Demography takes us in the same direction. Much of Europe is shrinking. So is Russia. By 2020, the world's population will have reached close to 8bn. Some 56 people in every 100 will be Asian. Only five will come from western Europe and four from the US. The west, if we can still call it that, suddenly looks a very small place.

As to threats to our security, the points of potential danger have moved eastwards from the German plains to an arc stretching from the Middle East right across the Asian landmass. Al-Qaeda may have been broken as an organisation but Jihadism survives as the unifying idea of extremist groups in much of the Muslim world. Elsewhere, can China replace the US as Asia's most important power without a collision? Could Japan, victim of Hiroshima and Nagasaki, awaken from half a century of pacificism to decide it too needs the bomb?

Such uncertainties are not confined to Europe. America is as singularly powerful a nation as any in history. But the coming decades promise a transition from a unipolar to a multipolar world. The war in Iraq has not made the US any less vulnerable. And the economic insecurity born of Asia's manufacturing might is as potent in America as in Europe.

If the above seems relentlessly gloomy - and I might have added climate change and Aids to the roll call - that is not the purpose. We should be careful about nostalgia. Mutually assured destruction had its downside. The cold war was neither as conflict-free nor as inherently safe as it sometimes seems in retrospect. We rightly worry about the broken and failing states of Africa, but we might celebrate too the extraordinary rise in living standards in Asia. And, as the CIA pointed out not so long ago, we are further now from a world war than we have been for a century.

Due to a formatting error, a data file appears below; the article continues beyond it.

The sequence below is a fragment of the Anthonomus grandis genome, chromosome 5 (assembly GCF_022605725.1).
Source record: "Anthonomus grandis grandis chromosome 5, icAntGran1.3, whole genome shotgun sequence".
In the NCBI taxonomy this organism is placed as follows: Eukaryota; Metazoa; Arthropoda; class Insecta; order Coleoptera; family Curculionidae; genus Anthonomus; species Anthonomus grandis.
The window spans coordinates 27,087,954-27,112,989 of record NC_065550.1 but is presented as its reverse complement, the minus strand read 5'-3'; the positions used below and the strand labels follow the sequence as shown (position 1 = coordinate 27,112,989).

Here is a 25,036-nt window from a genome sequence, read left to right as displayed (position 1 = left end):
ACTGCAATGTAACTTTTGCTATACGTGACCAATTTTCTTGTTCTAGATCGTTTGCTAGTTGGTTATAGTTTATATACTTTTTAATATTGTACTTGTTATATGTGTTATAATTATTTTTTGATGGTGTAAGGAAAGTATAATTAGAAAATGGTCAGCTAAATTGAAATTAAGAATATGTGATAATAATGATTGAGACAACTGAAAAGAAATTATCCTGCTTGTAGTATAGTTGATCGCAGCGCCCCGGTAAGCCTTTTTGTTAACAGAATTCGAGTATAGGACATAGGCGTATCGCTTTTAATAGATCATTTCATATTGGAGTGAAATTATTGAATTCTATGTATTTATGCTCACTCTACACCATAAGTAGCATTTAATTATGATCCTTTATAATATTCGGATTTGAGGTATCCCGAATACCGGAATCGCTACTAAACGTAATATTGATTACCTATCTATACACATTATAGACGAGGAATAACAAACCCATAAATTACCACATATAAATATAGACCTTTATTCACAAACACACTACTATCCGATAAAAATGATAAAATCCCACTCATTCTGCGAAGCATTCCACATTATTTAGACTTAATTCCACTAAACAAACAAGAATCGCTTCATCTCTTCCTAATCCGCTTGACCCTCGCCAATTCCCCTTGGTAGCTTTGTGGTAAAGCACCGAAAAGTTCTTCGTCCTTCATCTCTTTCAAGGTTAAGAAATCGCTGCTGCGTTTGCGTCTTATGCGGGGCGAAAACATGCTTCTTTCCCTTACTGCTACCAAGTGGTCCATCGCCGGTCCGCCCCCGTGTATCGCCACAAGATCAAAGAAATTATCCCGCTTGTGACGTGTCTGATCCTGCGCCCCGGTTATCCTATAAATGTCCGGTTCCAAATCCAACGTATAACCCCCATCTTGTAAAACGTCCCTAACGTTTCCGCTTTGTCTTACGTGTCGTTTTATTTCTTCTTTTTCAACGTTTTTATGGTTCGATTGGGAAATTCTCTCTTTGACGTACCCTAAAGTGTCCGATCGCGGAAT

We have all reaped the benefits of globalisation - cheap DVDs and T-shirts, effortless travel and communication, the explosion of new technologies. Modern science and medicine are transforming the quality of our lives. Close to home, if enlargement of the EU is seen as a threat by French and German voters, in reality it stands as vivid proof of Europe's success. The now rising generation will take in its stride changes that unnerve its parents. Danger lies not so much in the facts of shifting power and of ever tighter global interdependence as in an unwillingness to admit them.

It is no surprise that the present generation of European leaders feels the strains particularly acutely. For the second half of the last century the continent's peace and prosperity were built on two bargains: one swapped the nationalism that had brought two world wars for a project of political integration; the other married efficient economics to social cohesion. Both of these must now be remade (not, I stress, abandoned) to fit the new geopolitical and economic landscapes.

Instead of poring over new designs, though, we listen to the cries of pain, anguished echoes of a fatalism that says Europe - indeed the west - can flourish only if it defends the boundaries of yesterday's world. The truth, of course, is the reverse. When we understand that, we may begin again to feel secure.